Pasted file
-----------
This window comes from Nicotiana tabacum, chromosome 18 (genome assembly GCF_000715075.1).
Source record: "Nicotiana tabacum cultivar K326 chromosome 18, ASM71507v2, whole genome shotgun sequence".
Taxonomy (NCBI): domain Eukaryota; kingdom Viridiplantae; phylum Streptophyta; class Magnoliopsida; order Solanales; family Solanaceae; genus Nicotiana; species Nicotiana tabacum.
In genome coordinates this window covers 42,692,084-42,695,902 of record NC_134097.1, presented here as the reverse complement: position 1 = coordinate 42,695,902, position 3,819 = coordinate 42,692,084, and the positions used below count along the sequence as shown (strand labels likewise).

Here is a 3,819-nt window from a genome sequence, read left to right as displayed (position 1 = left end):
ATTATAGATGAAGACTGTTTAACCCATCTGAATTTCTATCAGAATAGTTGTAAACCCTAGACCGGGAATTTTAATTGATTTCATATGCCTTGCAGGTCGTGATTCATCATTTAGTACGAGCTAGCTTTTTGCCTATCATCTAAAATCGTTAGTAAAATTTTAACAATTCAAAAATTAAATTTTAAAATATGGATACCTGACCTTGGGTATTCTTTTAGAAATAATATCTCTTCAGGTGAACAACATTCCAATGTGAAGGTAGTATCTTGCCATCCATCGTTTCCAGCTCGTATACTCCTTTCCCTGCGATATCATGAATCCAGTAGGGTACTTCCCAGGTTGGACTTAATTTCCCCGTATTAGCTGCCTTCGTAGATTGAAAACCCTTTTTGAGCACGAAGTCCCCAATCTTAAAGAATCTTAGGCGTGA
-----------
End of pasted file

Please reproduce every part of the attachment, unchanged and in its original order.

This window comes from Nicotiana tabacum, chromosome 18 (genome assembly GCF_000715075.1).
Source record: "Nicotiana tabacum cultivar K326 chromosome 18, ASM71507v2, whole genome shotgun sequence".
Taxonomy (NCBI): domain Eukaryota; kingdom Viridiplantae; phylum Streptophyta; class Magnoliopsida; order Solanales; family Solanaceae; genus Nicotiana; species Nicotiana tabacum.
In genome coordinates this window covers 42,692,084-42,695,902 of record NC_134097.1, presented here as the reverse complement: position 1 = coordinate 42,695,902, position 3,819 = coordinate 42,692,084, and the positions used below count along the sequence as shown (strand labels likewise).

Here is a 3,819-nt window from a genome sequence, read left to right as displayed (position 1 = left end):
ATTATAGATGAAGACTGTTTAACCCATCTGAATTTCTATCAGAATAGTTGTAAACCCTAGACCGGGAATTTTAATTGATTTCATATGCCTTGCAGGTCGTGATTCATCATTTAGTACGAGCTAGCTTTTTGCCTATCATCTAAAATCGTTAGTAAAATTTTAACAATTCAAAAATTAAATTTTAAAATATGGATACCTGACCTTGGGTATTCTTTTAGAAATAATATCTCTTCAGGTGAACAACATTCCAATGTGAAGGTAGTATCTTGCCATCCATCGTTTCCAGCTCGTATACTCCTTTCCCTGCGATATCATGAATCCAGTAGGGTACTTCCCAGGTTGGACTTAATTTCCCCGTATTAGCTGCCTTCGTAGATTGAAAACCCTTTTTGAGCACGAAGTCCCCAATCTTAAAGAATCTTAGGCGTGA